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How to test Blood: Preliminary Tests in Forensic Practice

Blood is an important evidence in many criminal cases. A forensic scientist frequently finds blood as an evidence of a crime.
In a forensic investigation, blood as an evidence can answer a lot of questions. For example, it can establish that a crime has taken place, it can also establish the identity of a victim and suspect. Besides, blood evidence can also provide clues as to how the act of crime had taken place.
There are several tests that can be performed on a suspected sample for the identification of blood. The standard procedure of a forensic science lab is to first apply the preliminary tests on the samples to screen out non-blood samples from the actual blood. Once the preliminary tests give positive results, the more comprehensive confirmatory tests are performed in order to establish that the positive samples are indeed blood.
Preliminary Tests for Blood: Here are some of the most common preliminary tests.
1. Kastle-meyer test:
Theory: This test is based on the fact that blood can catalyze the breakdown of hydrogen peroxide (H2O2) into water and oxidizing species.
H2O2 -----> H2O + O
Blood has this property due to the presence of peroxidase enzyme. So, technically, any material which possesses this enzyme will give this test positive.
Zinc keeps the Phenolphthalein in reduced form. This reduced phenolphthalein does not show any color. But, in presence of blood and H2O2, the color changes to Pink due to the conversion of reduced phenolphthalein into its acidic form.
Reagent Preparation:
Stock Solution:
Phenolphthalein 2.0 g, Potassium Hydroxide 20.0g, Distilled Water 100 ml, Zinc Dust 20.0 g.
Mix, add a few boiling chips and boil under reflux 2-3 hours or until the solution has lost its pink color.
Structure of Phenolphthalein
Cool and decant into a bottle containing some zinc to keep in the reduced form.
Working Solution:
Solution 1: Ethanol 10 ml
Solution 2: Phenolphthalein Stock 2 ml
Distilled Water 10 ml
Ethanol 2 ml
Solution 3: 3% Hydrogen Peroxide 10 ml
1. A small cutting, swabbing or extract of the suspected bloodstain is placed on filter paper.
2. Two or three drops of Ethanol are placed on the stain.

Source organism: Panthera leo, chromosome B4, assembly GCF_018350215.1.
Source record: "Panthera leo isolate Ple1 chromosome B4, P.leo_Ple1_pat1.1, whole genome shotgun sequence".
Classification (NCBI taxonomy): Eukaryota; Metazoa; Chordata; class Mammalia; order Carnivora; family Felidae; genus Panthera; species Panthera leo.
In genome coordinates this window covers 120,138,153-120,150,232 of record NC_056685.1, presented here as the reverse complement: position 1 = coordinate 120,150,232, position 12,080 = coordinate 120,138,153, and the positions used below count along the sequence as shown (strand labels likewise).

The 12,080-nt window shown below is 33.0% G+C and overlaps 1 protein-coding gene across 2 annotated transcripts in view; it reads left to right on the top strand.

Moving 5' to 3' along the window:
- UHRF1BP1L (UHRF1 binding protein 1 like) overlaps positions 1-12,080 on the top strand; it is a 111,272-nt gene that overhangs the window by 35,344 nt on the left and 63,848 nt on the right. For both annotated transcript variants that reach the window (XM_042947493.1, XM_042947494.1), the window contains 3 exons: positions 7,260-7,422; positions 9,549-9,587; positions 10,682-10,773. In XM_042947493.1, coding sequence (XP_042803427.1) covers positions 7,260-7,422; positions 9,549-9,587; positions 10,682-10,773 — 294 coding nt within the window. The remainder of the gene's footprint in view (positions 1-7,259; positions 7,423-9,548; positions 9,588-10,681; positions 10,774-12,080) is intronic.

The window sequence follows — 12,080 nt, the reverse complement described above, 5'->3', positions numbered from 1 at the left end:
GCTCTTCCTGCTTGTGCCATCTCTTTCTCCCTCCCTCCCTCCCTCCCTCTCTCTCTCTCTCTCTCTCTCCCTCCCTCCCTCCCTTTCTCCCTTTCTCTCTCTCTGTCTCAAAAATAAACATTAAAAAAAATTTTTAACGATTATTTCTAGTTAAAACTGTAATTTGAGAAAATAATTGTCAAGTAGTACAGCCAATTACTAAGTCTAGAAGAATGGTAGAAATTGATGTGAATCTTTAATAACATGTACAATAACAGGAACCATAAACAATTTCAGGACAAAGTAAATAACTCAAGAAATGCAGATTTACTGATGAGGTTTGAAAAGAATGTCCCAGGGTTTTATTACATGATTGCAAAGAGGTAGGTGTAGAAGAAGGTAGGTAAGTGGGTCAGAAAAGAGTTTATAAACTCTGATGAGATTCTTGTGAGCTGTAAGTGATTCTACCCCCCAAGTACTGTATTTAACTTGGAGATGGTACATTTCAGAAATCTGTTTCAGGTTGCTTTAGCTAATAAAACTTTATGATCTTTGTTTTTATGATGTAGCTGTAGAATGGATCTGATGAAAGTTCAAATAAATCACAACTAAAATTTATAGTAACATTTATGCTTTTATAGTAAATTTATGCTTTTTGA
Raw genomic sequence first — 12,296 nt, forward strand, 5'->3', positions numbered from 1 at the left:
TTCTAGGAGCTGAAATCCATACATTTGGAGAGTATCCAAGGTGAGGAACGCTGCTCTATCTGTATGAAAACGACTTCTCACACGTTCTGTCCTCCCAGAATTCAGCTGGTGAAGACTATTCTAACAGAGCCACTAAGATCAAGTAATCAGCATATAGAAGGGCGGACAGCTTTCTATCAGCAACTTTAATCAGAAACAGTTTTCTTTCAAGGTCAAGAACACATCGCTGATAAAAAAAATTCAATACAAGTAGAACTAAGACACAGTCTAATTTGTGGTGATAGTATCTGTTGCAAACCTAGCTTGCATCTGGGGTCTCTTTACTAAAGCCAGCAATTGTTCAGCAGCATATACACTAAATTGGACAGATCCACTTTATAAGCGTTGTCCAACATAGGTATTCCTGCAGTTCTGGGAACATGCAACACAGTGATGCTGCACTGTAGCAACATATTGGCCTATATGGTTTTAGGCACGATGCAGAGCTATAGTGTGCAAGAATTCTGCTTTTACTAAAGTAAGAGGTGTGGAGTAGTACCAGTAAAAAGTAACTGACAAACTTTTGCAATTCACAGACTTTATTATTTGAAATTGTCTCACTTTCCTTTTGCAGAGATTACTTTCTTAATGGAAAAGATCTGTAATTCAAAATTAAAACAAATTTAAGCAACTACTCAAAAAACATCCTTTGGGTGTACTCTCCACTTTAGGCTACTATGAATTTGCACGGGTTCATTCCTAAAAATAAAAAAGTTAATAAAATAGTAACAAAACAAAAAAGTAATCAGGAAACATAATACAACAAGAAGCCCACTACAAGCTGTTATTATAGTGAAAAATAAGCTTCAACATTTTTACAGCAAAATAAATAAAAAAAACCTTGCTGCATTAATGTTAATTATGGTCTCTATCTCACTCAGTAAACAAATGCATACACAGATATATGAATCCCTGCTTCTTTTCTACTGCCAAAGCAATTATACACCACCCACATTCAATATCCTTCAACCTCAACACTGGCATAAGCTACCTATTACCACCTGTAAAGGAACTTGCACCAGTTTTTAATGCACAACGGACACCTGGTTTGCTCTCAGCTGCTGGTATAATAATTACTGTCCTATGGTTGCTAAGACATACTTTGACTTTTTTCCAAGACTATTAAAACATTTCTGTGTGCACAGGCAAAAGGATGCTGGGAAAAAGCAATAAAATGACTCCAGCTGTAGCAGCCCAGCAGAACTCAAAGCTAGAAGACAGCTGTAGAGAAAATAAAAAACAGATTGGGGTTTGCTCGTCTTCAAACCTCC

3. Two drops of working phenolphthalein solution are added to the stain.
4. Wait to see that no color develops at this stage
5.  Two or three drops of 3% Hydrogen Peroxide (H2O2) are added.
6. An intense pink colour is a positive test for peroxidase activity, indicative of hemoglobin.
Limitations of Kastle-Meyer test: This test is not confirmatory test for blood. There are other materials which also give this test positive. For example, potato also gives this test.
This test can detect the blood in the dilutions down to 1:107.

3. Luminol Test:
Theory: In this test also, blood catalyzes the oxidation of luminol by hydrogen peroxide in a basic solution.
Structure of Luminol
Reagent Preparation:
Luminol stock solution (2 g luminol + 15 g potassium hydroxide + 250 mL water)
3% hydrogen peroxide (H2O2) in water
potassium ferricyanide or a sterile blood lancet and sterile alcohol pad
In this test, luminol solution is mixed with hydrogen peroxide and a hydroxide (e.g., KOH) in a spray bottle.
The luminol solution is sprayed where blood might be found.
The iron from the hemoglobin in the blood serves as a catalyst for the chemiluminescence reaction that causes luminol to glow, so a blue glow is produced when the solution is sprayed where there is blood.
Limitations of Luminol test: This test is not confirmatory test for blood. Several other substances also give this test positive. For example, oxidizing agents such as sodium hypoclorite (bleach), metals (such as copper), and plant peroxidases may also cause luminescence with luminol.

3. Tetramethyl Benzidine (TMB) Test:
Reagent Preparation:
Acetate Buffer: Sodium acetate 5.0g + Glacial Acetic Acid 43.0 ml + Deionized Water 50.0 ml
Working Solution: TMB 0.4g + Acetate Buffer 20.0 ml
Mix, filter and store in brown coloured bottle in refrigerator.
1. Place a cutting or swabbing of the stain on filter paper or spot test paper.
2. A drop of TMB Solution is placed on the stain, followed by a drop of 3% Hydrogen Peroxide.
3. An immediate blue-green colour is a positive test for peroxidase activity, indicative of hemoglobin.
Note: TMB is carcinogenic therefore its use is extremely limited. In some laboratories, it is no longer used.


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DATED: 29.07.2016

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